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Florida leads nation in cruise economic impact

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Cruise lines spent $4.6 billion on direct purchases in Florida in 2003, generating 130,750 jobs that paid $4.7 billion in income, an annual study by Business Research and Economic Advisors (BREA) said.

The study, commissioned by the International Council of Cruise Lines (ICCL), shows Florida as leading the nation in cruise industry economic benefits.

In 2003, the study shows Florida accounted for more than 35 percent of the entire North American cruise industry's direct spending and 44 percent of all cruise-related jobs.

Florida's four primary cruise ports - the Port of Miami, Port Everglades, Port Canaveral and the port in Tampa - together accounted for nearly 4.7 million passenger embarkations in 2003, which BREA said equaled about two-thirds of all U.S. cruise embarkations.

"Worldwide, Florida's ports comprise nearly half of the global market share in cruise embarkations," the group said. "The state also serves as home to the headquarters or satellite offices of 10 cruise lines."

Gov. Jeb Bush said the findings highlight the success the cruise industry has met operating from Florida.

"We are certainly proud of the linchpin status we have earned within the industry, and thank the various cruise lines for their tremendous contributions to our economy and international recognition," Bush said.

BREA said Florida benefits from its geographical proximity to the nation's most productive cruise passenger market, the South Atlantic region.

In 2003, the South Atlantic accounted for nearly 2.3 million cruise passengers, or 30 percent of all U.S.-resident cruise vacationers, the group said.

That impact does not look likely to wane.

Since 2000, BREA said the South Atlantic has seen a 20 percent increase in its number of cruise passengers. In numbers, that rise was 375,000 passengers - the largest increase of any region of the country.

Important to local industries other than cruise lines, the study also found in Florida's four primary cruise ports, 33.5 percent, or 1.56 million, of embarking passengers stayed one or more nights in the port city. While there, the passengers spent an average $177.

"That amounted to a total of $276 million spent in Florida on lodging, food, entertainment and other goods and services in 2003," BREA said.

Of the 3.2 million passengers who arrived on the day of their cruise departure, BREA said they spent an average of $19 a passenger, or a total of $60.7 million.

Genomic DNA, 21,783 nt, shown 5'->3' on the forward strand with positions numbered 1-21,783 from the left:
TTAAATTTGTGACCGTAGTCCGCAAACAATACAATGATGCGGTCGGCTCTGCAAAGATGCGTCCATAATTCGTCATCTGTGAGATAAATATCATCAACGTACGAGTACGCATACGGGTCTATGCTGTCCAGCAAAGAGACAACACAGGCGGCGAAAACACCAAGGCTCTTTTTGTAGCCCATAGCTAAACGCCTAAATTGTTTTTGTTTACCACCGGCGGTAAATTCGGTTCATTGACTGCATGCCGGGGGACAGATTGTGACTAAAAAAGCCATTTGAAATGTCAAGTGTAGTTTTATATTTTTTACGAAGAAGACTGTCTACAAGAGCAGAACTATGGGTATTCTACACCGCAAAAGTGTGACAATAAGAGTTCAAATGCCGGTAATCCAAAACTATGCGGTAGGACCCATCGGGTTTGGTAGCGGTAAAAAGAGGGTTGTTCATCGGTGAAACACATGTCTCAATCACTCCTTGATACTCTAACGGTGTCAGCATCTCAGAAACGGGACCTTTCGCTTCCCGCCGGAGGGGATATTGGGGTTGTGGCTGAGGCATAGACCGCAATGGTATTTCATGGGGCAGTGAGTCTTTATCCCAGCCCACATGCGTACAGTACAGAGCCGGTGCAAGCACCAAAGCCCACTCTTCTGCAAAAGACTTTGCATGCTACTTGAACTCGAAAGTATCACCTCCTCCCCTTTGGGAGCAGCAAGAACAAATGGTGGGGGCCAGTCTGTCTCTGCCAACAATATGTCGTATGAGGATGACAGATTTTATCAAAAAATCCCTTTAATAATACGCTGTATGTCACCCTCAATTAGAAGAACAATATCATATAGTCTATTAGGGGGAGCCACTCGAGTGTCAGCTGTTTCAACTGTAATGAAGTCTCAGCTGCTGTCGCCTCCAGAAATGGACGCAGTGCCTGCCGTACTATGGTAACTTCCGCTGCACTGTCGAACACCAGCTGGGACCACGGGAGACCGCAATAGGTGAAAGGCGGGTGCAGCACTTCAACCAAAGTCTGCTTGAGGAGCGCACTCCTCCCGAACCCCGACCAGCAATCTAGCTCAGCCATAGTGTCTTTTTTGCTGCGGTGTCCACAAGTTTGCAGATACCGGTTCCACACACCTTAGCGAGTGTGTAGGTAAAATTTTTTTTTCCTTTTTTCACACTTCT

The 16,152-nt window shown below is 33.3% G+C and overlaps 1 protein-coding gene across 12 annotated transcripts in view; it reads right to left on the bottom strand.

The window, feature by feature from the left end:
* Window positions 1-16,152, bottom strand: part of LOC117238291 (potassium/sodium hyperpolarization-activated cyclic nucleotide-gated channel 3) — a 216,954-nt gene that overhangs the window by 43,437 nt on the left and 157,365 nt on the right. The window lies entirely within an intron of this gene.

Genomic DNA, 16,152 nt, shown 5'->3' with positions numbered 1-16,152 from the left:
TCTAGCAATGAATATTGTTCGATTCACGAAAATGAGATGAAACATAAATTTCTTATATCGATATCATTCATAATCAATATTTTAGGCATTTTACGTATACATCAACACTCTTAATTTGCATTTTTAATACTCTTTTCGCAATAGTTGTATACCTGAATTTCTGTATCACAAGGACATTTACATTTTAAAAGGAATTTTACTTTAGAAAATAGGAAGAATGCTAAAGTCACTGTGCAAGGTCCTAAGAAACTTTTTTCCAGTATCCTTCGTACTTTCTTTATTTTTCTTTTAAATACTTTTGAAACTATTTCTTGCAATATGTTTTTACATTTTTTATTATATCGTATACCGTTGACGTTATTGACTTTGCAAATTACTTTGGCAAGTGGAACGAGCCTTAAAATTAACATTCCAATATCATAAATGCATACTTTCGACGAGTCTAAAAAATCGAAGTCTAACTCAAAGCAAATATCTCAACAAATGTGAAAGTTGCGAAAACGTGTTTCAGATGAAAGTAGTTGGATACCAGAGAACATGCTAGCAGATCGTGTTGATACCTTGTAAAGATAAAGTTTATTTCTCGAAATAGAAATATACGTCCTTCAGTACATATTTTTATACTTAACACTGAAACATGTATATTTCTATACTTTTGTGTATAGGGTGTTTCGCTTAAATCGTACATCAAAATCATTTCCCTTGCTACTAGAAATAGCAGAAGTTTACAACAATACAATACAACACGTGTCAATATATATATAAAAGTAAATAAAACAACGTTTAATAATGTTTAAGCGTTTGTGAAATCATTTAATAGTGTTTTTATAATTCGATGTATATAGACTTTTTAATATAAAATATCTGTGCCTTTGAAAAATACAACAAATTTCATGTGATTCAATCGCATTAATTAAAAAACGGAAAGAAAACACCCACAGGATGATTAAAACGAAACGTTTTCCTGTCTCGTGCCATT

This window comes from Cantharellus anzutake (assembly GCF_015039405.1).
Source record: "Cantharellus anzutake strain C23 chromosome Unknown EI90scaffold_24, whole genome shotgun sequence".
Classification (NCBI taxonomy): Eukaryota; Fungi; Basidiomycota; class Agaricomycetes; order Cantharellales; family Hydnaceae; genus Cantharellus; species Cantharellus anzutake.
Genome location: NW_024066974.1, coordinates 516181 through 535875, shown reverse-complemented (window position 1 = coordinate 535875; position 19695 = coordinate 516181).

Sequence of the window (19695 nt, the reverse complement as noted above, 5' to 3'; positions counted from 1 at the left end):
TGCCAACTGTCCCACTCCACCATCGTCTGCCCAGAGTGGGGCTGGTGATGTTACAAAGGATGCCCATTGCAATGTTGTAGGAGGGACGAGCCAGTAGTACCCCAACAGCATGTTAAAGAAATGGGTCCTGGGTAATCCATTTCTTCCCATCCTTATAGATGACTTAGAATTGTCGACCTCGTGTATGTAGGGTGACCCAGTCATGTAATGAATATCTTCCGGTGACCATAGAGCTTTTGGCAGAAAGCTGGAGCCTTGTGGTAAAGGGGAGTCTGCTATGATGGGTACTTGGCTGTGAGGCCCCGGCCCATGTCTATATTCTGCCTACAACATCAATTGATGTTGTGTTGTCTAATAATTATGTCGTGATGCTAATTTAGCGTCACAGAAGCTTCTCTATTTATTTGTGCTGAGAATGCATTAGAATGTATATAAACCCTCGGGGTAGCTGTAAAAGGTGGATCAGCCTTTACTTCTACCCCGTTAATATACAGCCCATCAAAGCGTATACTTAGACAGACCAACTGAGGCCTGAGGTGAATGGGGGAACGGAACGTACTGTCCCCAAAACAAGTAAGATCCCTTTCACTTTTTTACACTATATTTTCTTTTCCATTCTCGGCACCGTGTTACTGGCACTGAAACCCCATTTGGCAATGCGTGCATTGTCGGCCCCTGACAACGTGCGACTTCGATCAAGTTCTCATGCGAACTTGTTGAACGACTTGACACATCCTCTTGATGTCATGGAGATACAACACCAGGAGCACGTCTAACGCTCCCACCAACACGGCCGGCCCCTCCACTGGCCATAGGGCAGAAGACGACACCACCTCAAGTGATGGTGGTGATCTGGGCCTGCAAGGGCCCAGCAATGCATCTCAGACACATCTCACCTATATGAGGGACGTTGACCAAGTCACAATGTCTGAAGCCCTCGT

For passengers who reached Florida as a port of call, BREA said those estimated 195,000 people spent an average $45 a person, or a total of $8.8 million.

Crew spending in Florida also was a significant source of revenue, the group said.

In 2003, BREA said, 2.16 million crew members visited Florida ports, spending an average of $35 a call, or a total of $75.6 million.

Florida industries BREA said most benefited from cruise line and passenger spending were:

food processing

lodging

advertising and marketing

recreation and amusements

wholesalers of products purchased by cruise lines

manufacturers of communications and navigation equipment

producers of machinery and equipment such as engine parts

manufacturers of fabricated metal products such as locks

shipbuilding and repair services

business service providers such as interior designers and computer service consultants

Shipping out

Even through Florida leads the nation, BREA's analysis also showed the North American cruise industry positively impacts every state's economy.

Nationally, the group said the cruise industry generated a $25.4 billion total economic impact in the United States last year. It also generated more than 295,000 jobs, BREA added.

"The cruise industry's contribution to the U.S. economy has risen, on average, 12 percent each year for the past three years," ICCL President J. Michael Crye said. "And that impact is felt in virtually every economic sector, from agriculture to durable goods, transportation, employment and taxes."

And cruise numbers are only increasing.

BREA estimated U.S. ports handled 7.1 million cruise embarkations during 2003, or 72 percent of global embarkations and a 9.4 percent increase over the year before.

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